And the priests came up out of the river carrying the ark of the covenant of the Lord. No sooner had they set their feet on the dry ground than the waters of the Jordan returned to their place and ran at flood stage as before.
On the tenth day of the first month the people went up from the Jordan and camped at Gilgal on the eastern border of Jericho. And Joshua set up at Gilgal the twelve stones they had taken out of the Jordan. He said to the Israelites, “In the future when your descendants ask their parents, ‘What do these stones mean?’ tell them, ‘Israel crossed the Jordan on dry ground.’ For the Lord your God dried up the Jordan before you until you had crossed over. The Lord your God did to the Jordan what he had done to the Red Sea when he dried it up before us until we had crossed over. He did this so that all the peoples of the earth might know that the hand of the Lord is powerful and so that you might always fear the Lord your God.” – Joshua 4:18-24
While this conclusion to the crossing story contains no surprises, it does contain a number of interesting details. As 21st century readers, “the tenth day of the first month” might not mean very much to us. But we should remember that the ancient Israelites would celebrate this day. The exact date is important in a manner, far more significant, but analogous to our Fourth of July. Forty years earlier, to the day, the Jewish people had celebrated the very first Passover in Egypt. Those crossing the Jordan would celebrate the very first Passover in the Promised Land just four days later.
The Holy Spirit also draws our attention to the timing of the water being cut off and the water returning to the Jordan River until it overflows its banks. The waters were cut off when the soles of the priests’ feet stepped into the river and they returned to overflow the banks as soon as the priest stepped off the dry riverbed onto the shore. By emphasizing this point, the Holy Spirit is making abundantly clear that no naturalistic explanation will do. Crossing the Jordan on dry ground was the miraculous work of God – every bit as much as crossing the Red Sea had been forty years earlier.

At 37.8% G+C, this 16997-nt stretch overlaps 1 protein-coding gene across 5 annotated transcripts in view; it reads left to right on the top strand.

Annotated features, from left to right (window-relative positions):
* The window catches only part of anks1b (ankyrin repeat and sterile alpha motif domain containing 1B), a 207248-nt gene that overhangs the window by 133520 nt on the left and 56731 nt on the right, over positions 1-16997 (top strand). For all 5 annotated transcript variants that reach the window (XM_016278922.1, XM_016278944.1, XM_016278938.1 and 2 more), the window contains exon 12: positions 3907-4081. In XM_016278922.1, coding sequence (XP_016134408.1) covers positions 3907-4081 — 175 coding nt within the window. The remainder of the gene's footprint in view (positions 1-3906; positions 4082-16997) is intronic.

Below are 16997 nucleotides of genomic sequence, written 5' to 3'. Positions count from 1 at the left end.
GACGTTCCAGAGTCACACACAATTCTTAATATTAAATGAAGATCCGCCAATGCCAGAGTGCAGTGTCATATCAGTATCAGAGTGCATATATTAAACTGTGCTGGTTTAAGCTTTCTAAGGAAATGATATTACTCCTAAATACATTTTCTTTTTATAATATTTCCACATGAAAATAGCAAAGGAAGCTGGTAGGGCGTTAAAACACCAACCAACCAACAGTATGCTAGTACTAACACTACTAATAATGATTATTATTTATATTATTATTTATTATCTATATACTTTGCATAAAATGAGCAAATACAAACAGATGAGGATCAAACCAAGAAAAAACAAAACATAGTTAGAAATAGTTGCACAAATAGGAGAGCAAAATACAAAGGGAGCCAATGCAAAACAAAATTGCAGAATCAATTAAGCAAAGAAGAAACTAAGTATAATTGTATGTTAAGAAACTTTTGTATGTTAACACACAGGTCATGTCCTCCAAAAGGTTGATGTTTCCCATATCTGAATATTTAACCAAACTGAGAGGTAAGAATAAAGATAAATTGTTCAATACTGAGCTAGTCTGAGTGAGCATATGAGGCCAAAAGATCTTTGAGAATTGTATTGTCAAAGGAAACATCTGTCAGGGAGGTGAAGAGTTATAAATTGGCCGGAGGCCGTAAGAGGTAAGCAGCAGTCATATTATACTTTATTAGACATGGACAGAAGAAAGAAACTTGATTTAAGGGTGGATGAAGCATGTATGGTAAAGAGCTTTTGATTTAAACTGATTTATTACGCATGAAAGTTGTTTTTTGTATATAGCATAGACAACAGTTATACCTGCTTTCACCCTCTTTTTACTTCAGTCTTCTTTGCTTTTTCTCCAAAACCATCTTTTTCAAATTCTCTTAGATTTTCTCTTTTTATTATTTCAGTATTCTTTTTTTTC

Both the crossing of the Red Sea and the crossing of the Jordan serve the LORD’s evangelistic purposes:
- Outwardly, they are so that “so that all the peoples of the earth might know that the hand of the Lordis powerful.” The miracles were for Israel’s good, but they were for the LORD’s glory? Yet, we should see that the LORD showing that He is mighty to save – is also for the good of those outside of the covenant community – that they might come to know that Yahweh alone is the true and living God – and so that they might flee to Him for refuge.
- Inside the Covenant Community, the miraculous works of God and resulting memorials and ceremonies were intended to serve both evangelistic purposes with Israel’s covenant children and also for catechetical purposes in leading covenant children to understand the greatness of God and His kindness towards His people. This purpose continues in our own day – particularly in the sacraments of baptism and the Lord’s Supper.
MEMORY WORK – Shorter Catechism Q/A 19
Q. What is the misery of that estate whereinto man fell?
A. All mankind by their fall lost communion with God, are under his wrath and curse, and so made liable to all the miseries in this life, to death itself, and to the pains of hell forever.